[0161]FIG. 53 illustrates the system of the present invention. At the heart of the system of the present invention is a Wide Area Network 5350, exemplary or most famously embodied in the Internet. The present invention can be contained within the server 5314, as well as a series of clients such as Laptop 5322, Video Camera 5324, Telephone 5326, Digitizing Pad 5328, Personal Digital Assistance (PDA) 5330, Television 5332, Set Top Box 5340 (that is connected to and serves Television 5338), Scanner 5334, Facsimile Machine 5336, Automobile 5302, Truck 5304, Screen 5308, Work Station 5312, Satellite Dish 5310, and Communications Tower 5306, all useful for communications to or from remote devices for use with the system of the present invention. The present invention is particularly useful for set top boxes 5340. The set top boxes 5340 may be used as intermediate video servers for home networking, serving televisions, personal computers, game stations and other appliances. The server 5314 can be connected to an internal local area network via, for example, Ethernet 5316, although any type of communications protocol in a local area network or wide area network is possible for use with the present invention. Preferably, the local area network for the server 5314 has with it connections for data storage 5318 which can include database storage capability. The local area network connected to Ethernet 5316 may also hold one or more alternate servers 5320 for purposes of load balancing, performance, etc. The multimedia bookmarking scheme of the present invention can utilize the servers and clients of the system of the present invention, as illustrated in FIG. 53, for use in transferring data to or loading data from the servers through the Wide Area Network 5350.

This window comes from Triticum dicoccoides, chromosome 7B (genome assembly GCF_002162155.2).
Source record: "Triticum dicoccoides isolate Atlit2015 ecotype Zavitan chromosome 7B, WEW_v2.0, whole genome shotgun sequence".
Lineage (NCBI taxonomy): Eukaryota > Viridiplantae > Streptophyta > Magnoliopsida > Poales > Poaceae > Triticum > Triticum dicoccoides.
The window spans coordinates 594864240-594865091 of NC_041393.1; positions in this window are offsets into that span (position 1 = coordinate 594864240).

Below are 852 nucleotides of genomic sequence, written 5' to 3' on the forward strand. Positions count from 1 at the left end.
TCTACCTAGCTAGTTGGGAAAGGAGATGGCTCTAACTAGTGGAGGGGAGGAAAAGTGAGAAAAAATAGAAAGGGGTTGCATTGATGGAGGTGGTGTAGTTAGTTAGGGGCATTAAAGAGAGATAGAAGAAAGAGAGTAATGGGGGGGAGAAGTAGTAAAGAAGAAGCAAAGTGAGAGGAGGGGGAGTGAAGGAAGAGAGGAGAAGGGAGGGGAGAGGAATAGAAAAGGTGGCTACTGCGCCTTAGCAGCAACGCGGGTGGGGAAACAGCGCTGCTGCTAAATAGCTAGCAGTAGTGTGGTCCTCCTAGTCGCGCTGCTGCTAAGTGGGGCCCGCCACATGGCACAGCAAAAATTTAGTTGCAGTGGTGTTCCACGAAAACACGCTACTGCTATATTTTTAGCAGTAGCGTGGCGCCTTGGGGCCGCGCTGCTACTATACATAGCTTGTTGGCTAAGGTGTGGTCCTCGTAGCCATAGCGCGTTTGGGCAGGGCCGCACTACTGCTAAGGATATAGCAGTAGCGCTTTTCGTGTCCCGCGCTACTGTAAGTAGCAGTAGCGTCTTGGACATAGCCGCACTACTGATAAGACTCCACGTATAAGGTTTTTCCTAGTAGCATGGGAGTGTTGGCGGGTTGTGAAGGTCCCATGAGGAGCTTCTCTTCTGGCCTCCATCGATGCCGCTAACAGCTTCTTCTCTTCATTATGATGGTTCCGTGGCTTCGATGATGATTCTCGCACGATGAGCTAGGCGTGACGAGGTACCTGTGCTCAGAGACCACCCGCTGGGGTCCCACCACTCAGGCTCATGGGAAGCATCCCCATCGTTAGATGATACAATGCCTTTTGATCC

[0162] In general, the present invention is useful for storing, indexing, searching, retrieving, editing, and rendering multimedia content over networks having at least one device capable of storing and/or manipulating an electronic file, and at least one device capable of playing the electronic file. The present invention provides various methodologies for tagging multimedia files to facilitate the indexing, searching, and retrieving of the tagged files. The tags themselves can be embedded in the electronic file, or stored separately in, for example, a search engine database. Other embodiments of the present invention facilitate the e-mailing of multimedia content. Still other embodiments of the present invention employ user preferences and user behavioral history that can be stored in a separate database or queue, or can also be stored in the tag related to the multimedia file in order to further enhance the rich search capabilities of the present invention.